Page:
Culpeper was arrested around 12th/13th November and interrogated. During the interrogations, he admitted to having a romance with Catherine before she married the king and then this romance being revived after her marriage. He denied having sex with Catherine but confessed that the couple intended to “do ill” with each other. Intention was all that was needed to seal the couple’s fate because the 1534 Treason Act stated that traitors were those who “do maliciously wish, will or desire by words or writing, or by craft imagine, invent, practice or attempt any bodily harm to be done or committed to the King’s most royal person”. Sleeping together, with its risk of pregnancy, would impugn the succession.
Culpeper was in trouble and while he was imprisoned, an inventory of his possession was taken on this day in 1541. The inventory included his possessions at Westminster Palace, which included “two caps of velvet that the King gave him” along with other items of clothing and “some swords, daggers, and sundries”; his horses, harnesses for the horses, and furniture “at various places”; “Debts and ready money owing to him”; revenues from his lands, which included several manors and a former monastery in Kent; his various offices (the king had been generous with these); his possessions in his house at Greenwich; and his furniture, hangings and possessions “within the great lodge at Southfryth of Master Culpepper”.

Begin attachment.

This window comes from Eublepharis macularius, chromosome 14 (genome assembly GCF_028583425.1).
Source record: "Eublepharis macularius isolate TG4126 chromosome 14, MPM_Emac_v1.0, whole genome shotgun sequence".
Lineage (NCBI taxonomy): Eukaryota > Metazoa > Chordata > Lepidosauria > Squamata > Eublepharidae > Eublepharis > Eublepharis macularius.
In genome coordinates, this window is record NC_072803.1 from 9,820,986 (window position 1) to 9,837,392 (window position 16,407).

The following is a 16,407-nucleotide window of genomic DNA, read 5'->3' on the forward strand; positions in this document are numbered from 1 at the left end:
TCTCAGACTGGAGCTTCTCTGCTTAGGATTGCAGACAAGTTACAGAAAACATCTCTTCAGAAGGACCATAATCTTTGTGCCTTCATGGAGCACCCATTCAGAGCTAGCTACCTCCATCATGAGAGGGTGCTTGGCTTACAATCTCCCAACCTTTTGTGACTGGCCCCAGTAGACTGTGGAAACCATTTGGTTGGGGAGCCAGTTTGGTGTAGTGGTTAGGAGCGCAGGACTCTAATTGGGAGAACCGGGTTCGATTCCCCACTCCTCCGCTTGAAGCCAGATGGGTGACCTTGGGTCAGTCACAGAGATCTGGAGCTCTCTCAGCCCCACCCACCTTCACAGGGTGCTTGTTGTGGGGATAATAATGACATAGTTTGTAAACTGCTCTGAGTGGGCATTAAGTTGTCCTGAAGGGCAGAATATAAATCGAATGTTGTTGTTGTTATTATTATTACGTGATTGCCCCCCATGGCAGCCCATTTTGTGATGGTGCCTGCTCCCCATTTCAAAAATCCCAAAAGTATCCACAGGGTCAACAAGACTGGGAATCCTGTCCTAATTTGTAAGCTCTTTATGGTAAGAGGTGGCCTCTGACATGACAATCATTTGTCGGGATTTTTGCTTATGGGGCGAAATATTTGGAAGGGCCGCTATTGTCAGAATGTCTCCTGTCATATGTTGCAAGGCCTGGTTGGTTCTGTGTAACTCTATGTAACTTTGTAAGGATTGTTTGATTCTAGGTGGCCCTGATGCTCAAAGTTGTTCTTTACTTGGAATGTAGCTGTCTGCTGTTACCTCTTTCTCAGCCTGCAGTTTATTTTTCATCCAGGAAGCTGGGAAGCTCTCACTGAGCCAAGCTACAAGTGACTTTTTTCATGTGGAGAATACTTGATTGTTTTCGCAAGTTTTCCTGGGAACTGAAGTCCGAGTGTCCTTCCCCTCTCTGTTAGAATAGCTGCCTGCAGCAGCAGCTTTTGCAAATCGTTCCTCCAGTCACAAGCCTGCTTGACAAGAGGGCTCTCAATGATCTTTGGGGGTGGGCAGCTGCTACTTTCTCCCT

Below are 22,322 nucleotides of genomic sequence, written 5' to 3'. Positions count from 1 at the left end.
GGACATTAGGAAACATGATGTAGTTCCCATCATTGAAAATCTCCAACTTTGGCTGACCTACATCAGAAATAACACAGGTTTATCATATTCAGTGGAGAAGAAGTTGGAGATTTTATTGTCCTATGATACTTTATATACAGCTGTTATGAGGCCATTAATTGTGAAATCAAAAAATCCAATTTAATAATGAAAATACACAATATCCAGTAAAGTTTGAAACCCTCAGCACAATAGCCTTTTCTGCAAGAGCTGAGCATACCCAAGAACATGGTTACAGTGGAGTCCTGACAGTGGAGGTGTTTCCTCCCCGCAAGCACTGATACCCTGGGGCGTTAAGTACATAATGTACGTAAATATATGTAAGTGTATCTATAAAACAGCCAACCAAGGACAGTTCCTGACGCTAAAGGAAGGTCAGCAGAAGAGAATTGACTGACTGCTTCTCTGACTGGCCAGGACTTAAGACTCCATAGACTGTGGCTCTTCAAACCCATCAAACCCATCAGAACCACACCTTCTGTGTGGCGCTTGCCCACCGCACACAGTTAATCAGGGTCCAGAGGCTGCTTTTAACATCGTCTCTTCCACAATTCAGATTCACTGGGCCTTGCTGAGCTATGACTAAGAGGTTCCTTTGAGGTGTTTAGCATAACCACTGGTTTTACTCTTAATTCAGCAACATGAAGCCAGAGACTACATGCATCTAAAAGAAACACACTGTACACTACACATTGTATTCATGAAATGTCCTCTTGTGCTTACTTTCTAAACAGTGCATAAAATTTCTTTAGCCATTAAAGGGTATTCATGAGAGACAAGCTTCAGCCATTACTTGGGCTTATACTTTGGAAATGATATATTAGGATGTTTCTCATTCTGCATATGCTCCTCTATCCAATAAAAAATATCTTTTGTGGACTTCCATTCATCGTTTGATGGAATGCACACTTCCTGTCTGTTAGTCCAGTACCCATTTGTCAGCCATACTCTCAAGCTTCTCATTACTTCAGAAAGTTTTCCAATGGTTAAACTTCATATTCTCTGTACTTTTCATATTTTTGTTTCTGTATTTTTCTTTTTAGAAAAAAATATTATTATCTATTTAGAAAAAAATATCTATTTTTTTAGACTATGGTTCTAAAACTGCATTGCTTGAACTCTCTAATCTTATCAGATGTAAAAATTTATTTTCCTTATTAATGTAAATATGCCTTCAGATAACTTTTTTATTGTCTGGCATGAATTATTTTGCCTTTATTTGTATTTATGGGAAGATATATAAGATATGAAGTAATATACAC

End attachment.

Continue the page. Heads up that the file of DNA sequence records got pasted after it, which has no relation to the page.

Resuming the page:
By this time, an inventory had also been taken of the possessions of the lady who had helped the couple, Jane Boleyn, Lady Rochford. The list included a large amount of plate, jewels including “a broach with an agate, a cross of diamonds with three pearls pendant, a flower of rubies, a flower with a ruby and a great emerald with a pearl pendent, a tablet of gold with black, green, and white enamelled, a pair of bracelets of red cornelyns, a pair of beads of gold and stones, a broach of gold with an antique head and a white face.”
And apparel including kirtles of black velvet and black satin, a nightgown of black taffeta, a gown of black damask, and a gown of black satin. It is interesting to note all the items of clothing listed in this inventory are black. Was Jane wearing black to demonstrate her wealth and status, or was she still wearing mourning attire following her husband George Boleyn’s execution in 1536? It’s hard to know.
Thomas Culpeper was found guilty of “high treason against the Kinges Majestie in mysdemeanor with the Quene”, along with Francis Dereham at a trial at Guildhall, London, on 1st December 1541. Both men were condemned to death and executed at Tyburn on 10th December 1541; Culpeper was beheaded and Dereham suffered a full traitor’s death.
Jane Boleyn, Lady Rochford, was beheaded along with her mistress, Queen Catherine Howard, at the Tower of London on 13th February 1542.